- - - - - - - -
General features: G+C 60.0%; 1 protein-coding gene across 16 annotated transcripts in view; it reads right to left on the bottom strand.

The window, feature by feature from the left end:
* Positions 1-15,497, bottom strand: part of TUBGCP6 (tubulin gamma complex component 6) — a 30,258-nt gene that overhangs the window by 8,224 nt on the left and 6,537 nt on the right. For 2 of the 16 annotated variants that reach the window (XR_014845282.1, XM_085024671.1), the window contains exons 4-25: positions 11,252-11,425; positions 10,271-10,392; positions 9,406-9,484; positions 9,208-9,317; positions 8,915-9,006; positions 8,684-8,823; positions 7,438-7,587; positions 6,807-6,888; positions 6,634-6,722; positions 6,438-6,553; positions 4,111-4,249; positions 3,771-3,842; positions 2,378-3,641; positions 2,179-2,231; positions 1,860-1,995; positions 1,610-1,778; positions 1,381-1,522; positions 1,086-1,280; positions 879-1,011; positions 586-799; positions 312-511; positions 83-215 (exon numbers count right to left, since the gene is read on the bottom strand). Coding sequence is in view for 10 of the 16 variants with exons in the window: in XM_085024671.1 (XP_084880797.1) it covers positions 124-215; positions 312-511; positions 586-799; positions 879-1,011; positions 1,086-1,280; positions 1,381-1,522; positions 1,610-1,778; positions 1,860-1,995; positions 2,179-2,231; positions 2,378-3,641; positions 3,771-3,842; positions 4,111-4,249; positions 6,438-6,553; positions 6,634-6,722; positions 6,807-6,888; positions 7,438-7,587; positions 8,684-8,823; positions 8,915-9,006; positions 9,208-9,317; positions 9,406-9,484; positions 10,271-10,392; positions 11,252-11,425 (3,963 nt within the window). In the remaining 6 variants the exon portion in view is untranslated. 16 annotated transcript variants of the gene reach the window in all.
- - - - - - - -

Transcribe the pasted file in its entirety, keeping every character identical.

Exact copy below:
General features: G+C 60.0%; 1 protein-coding gene across 16 annotated transcripts in view; it reads right to left on the bottom strand.

The window, feature by feature from the left end:
* Positions 1-15,497, bottom strand: part of TUBGCP6 (tubulin gamma complex component 6) — a 30,258-nt gene that overhangs the window by 8,224 nt on the left and 6,537 nt on the right. For 2 of the 16 annotated variants that reach the window (XR_014845282.1, XM_085024671.1), the window contains exons 4-25: positions 11,252-11,425; positions 10,271-10,392; positions 9,406-9,484; positions 9,208-9,317; positions 8,915-9,006; positions 8,684-8,823; positions 7,438-7,587; positions 6,807-6,888; positions 6,634-6,722; positions 6,438-6,553; positions 4,111-4,249; positions 3,771-3,842; positions 2,378-3,641; positions 2,179-2,231; positions 1,860-1,995; positions 1,610-1,778; positions 1,381-1,522; positions 1,086-1,280; positions 879-1,011; positions 586-799; positions 312-511; positions 83-215 (exon numbers count right to left, since the gene is read on the bottom strand). Coding sequence is in view for 10 of the 16 variants with exons in the window: in XM_085024671.1 (XP_084880797.1) it covers positions 124-215; positions 312-511; positions 586-799; positions 879-1,011; positions 1,086-1,280; positions 1,381-1,522; positions 1,610-1,778; positions 1,860-1,995; positions 2,179-2,231; positions 2,378-3,641; positions 3,771-3,842; positions 4,111-4,249; positions 6,438-6,553; positions 6,634-6,722; positions 6,807-6,888; positions 7,438-7,587; positions 8,684-8,823; positions 8,915-9,006; positions 9,208-9,317; positions 9,406-9,484; positions 10,271-10,392; positions 11,252-11,425 (3,963 nt within the window). In the remaining 6 variants the exon portion in view is untranslated. 16 annotated transcript variants of the gene reach the window in all.